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We review the biogeography of microorganisms in light of the biogeography of macroorganisms. A large body of research supports the idea that free-living microbial taxa exhibit biogeographic patterns. Current evidence confirms that, as proposed by the Baas-Becking hypothesis, 'the environment selects' and is, in part, responsible for spatial variation in(More)
Species abundance distributions (SADs) follow one of ecology's oldest and most universal laws--every community shows a hollow curve or hyperbolic shape on a histogram with many rare species and just a few common species. Here, we review theoretical, empirical and statistical developments in the study of SADs. Several key points emerge. (i) Literally dozens(More)
Power-law frequency distributions characterize a wide array of natural phenomena. In ecology, biology, and many physical and social sciences, the exponents of these power laws are estimated to draw inference about the processes underlying the phenomenon, to test theoretical models, and to scale up from local observations to global patterns. Therefore, it is(More)
The biogeographic variation of life has predominantly been studied using taxonomy, but this focus is changing. There is a resurging interest in understanding patterns in the distribution not only of taxa but also of the traits those taxa possess. Patterns of trait variation shed light on fundamental questions in biology, including why organisms live where(More)
The study of elevational diversity gradients dates back to the foundation of biogeography. Although elevational patterns of plant and animal diversity have been studied for centuries, such patterns have not been reported for microorganisms and remain poorly understood. Here, in an effort to assess the generality of elevational diversity patterns, we(More)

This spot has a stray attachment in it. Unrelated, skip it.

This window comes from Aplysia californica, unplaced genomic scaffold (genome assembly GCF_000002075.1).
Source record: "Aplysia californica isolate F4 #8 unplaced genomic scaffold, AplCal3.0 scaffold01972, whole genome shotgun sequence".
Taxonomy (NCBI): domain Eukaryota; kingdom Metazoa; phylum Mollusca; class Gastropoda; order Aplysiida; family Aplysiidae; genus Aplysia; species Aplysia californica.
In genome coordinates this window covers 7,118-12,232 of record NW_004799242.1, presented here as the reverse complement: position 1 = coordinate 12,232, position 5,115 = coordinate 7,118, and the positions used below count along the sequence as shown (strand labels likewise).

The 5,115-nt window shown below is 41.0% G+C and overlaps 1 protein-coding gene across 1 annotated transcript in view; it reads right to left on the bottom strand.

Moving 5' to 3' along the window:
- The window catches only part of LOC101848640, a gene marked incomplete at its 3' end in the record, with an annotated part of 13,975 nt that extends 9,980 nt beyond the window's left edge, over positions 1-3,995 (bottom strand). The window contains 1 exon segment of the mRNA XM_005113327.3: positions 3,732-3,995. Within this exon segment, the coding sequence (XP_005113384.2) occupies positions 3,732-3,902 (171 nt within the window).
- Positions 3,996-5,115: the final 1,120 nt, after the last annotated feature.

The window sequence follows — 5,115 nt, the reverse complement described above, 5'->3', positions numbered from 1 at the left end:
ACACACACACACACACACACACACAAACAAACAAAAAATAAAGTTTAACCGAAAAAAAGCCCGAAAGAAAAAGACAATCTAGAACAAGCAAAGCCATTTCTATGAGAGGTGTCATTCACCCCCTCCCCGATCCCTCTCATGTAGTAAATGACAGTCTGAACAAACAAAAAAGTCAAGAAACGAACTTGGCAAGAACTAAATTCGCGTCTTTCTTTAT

For two centuries, biologists have documented a gradient of animal and plant biodiversity from the tropics to the poles but have been unable to agree whether it is controlled primarily by productivity, temperature, or historical factors. Recent reports that find latitudinal diversity gradients to be reduced or absent in some unicellular organisms and(More)
Ecologists and conservation biologists have historically used species-area and distance-decay relationships as tools to predict the spatial distribution of biodiversity and the impact of habitat loss on biodiversity. These tools treat each species as evolutionarily equivalent, yet the importance of species' evolutionary history in their ecology and(More)
Genomic approaches to characterizing bacterial communities are revealing significant differences in diversity and composition between environments. But bacterial distributions have not been mapped at a global scale. Although current community surveys are way too sparse to map global diversity patterns directly, there is now sufficient data to fit accurate(More)
Patterns in the spatial distribution of organisms provide important information about mechanisms that regulate the diversity of life and the complexity of ecosystems. Although microorganisms may comprise much of the Earth's biodiversity and have critical roles in biogeochemistry and ecosystem functioning, little is known about their spatial diversification.(More)